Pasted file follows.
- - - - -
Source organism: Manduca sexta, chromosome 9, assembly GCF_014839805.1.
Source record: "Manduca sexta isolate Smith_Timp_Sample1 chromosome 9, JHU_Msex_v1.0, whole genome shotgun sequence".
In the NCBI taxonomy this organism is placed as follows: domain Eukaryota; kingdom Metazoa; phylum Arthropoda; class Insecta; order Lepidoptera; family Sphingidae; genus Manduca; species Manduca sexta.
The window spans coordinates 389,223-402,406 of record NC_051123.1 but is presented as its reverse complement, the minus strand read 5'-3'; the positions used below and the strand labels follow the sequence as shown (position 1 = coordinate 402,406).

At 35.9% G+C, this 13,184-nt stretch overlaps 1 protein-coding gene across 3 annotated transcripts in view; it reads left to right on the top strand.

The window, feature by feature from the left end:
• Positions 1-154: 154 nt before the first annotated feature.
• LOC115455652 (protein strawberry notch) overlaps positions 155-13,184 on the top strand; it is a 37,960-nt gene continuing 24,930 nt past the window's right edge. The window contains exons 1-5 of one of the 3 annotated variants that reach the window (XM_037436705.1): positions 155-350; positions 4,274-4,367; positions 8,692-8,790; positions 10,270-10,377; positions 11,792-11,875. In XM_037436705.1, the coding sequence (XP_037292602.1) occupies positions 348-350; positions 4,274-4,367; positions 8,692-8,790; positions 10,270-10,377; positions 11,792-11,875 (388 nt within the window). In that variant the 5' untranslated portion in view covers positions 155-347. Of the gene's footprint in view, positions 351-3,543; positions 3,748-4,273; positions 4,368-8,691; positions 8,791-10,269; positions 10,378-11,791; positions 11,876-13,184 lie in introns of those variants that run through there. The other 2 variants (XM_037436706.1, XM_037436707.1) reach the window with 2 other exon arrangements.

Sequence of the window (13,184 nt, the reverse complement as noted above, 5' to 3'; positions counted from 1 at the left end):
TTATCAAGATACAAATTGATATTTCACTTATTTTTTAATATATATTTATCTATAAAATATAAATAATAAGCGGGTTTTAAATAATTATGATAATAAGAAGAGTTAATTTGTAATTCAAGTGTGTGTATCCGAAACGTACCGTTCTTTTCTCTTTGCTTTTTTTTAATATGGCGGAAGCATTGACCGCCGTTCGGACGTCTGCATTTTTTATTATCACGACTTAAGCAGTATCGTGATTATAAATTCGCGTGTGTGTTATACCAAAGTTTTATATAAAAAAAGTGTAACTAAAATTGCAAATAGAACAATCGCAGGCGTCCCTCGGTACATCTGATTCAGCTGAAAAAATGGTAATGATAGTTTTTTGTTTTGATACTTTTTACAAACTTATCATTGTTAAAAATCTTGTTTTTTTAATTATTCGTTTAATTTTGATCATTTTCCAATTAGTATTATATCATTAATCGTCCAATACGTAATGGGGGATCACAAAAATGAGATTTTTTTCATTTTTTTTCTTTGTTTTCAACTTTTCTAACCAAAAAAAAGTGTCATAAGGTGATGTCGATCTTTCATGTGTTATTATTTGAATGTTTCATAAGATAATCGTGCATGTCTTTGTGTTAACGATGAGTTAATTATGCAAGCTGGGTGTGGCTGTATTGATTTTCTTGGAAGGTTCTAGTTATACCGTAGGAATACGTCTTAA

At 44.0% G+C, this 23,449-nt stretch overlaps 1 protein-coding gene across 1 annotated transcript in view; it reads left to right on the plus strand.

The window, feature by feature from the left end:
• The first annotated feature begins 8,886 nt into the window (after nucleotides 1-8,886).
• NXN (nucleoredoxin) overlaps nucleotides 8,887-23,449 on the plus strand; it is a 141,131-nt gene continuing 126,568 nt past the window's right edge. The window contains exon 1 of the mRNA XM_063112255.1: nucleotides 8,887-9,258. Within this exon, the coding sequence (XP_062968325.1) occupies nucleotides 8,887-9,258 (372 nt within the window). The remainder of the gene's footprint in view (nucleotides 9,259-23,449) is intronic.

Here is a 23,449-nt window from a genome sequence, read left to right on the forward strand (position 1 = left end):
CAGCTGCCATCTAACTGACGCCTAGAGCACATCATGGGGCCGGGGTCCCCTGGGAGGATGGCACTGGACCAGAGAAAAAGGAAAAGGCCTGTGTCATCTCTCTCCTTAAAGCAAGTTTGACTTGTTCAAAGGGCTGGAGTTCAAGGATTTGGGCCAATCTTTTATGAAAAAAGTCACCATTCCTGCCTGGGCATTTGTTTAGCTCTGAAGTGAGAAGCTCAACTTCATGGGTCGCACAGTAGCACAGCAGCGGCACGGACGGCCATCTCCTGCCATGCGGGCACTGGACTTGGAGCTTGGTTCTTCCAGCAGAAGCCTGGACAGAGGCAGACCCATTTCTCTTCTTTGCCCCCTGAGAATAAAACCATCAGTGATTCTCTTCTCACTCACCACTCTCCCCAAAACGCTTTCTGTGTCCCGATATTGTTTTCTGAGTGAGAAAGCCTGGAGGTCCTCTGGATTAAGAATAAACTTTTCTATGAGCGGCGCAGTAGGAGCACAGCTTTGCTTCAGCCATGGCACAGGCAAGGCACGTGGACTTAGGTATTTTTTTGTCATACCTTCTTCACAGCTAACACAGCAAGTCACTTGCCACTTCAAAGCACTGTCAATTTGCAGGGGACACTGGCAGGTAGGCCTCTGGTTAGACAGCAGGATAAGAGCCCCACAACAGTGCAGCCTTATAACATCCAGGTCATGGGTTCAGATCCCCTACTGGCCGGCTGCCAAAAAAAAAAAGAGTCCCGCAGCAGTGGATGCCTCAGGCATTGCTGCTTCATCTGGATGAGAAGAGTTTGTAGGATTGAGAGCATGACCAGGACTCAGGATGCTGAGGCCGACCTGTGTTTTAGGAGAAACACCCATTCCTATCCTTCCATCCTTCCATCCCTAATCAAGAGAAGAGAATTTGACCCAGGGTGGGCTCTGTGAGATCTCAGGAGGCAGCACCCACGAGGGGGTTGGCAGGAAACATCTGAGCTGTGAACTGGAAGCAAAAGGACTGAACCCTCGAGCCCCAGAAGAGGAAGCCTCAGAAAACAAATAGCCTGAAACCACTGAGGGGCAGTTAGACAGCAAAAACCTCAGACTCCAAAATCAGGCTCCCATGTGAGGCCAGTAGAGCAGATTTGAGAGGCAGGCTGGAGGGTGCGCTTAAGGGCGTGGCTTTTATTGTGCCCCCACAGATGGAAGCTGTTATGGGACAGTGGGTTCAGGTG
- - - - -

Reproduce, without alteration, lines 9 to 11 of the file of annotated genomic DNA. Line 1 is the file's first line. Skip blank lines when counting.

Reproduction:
Sequence of the window (13,184 nt, the reverse complement as noted above, 5' to 3'; positions counted from 1 at the left end):
TTATCAAGATACAAATTGATATTTCACTTATTTTTTAATATATATTTATCTATAAAATATAAATAATAAGCGGGTTTTAAATAATTATGATAATAAGAAGAGTTAATTTGTAATTCAAGTGTGTGTATCCGAAACGTACCGTTCTTTTCTCTTTGCTTTTTTTTAATATGGCGGAAGCATTGACCGCCGTTCGGACGTCTGCATTTTTTATTATCACGACTTAAGCAGTATCGTGATTATAAATTCGCGTGTGTGTTATACCAAAGTTTTATATAAAAAAAGTGTAACTAAAATTGCAAATAGAACAATCGCAGGCGTCCCTCGGTACATCTGATTCAGCTGAAAAAATGGTAATGATAGTTTTTTGTTTTGATACTTTTTACAAACTTATCATTGTTAAAAATCTTGTTTTTTTAATTATTCGTTTAATTTTGATCATTTTCCAATTAGTATTATATCATTAATCGTCCAATACGTAATGGGGGATCACAAAAATGAGATTTTTTTCATTTTTTTTCTTTGTTTTCAACTTTTCTAACCAAAAAAAAGTGTCATAAGGTGATGTCGATCTTTCATGTGTTATTATTTGAATGTTTCATAAGATAATCGTGCATGTCTTTGTGTTAACGATGAGTTAATTATGCAAGCTGGGTGTGGCTGTATTGATTTTCTTGGAAGGTTCTAGTTATACCGTAGGAATACGTCTTAA

At 44.0% G+C, this 23,449-nt stretch overlaps 1 protein-coding gene across 1 annotated transcript in view; it reads left to right on the plus strand.